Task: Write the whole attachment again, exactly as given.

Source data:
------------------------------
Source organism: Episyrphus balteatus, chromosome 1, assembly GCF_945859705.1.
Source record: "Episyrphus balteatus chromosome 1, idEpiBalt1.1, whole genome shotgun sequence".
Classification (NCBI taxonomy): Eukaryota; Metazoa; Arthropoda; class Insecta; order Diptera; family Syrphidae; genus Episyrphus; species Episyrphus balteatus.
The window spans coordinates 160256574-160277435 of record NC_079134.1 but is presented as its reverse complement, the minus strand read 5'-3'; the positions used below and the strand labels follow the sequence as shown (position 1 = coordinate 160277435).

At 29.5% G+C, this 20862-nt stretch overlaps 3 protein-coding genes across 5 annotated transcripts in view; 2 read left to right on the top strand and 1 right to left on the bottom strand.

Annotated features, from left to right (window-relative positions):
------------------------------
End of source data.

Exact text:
Source organism: Episyrphus balteatus, chromosome 1, assembly GCF_945859705.1.
Source record: "Episyrphus balteatus chromosome 1, idEpiBalt1.1, whole genome shotgun sequence".
Classification (NCBI taxonomy): Eukaryota; Metazoa; Arthropoda; class Insecta; order Diptera; family Syrphidae; genus Episyrphus; species Episyrphus balteatus.
The window spans coordinates 160256574-160277435 of record NC_079134.1 but is presented as its reverse complement, the minus strand read 5'-3'; the positions used below and the strand labels follow the sequence as shown (position 1 = coordinate 160277435).

At 29.5% G+C, this 20862-nt stretch overlaps 3 protein-coding genes across 5 annotated transcripts in view; 2 read left to right on the top strand and 1 right to left on the bottom strand.

Annotated features, from left to right (window-relative positions):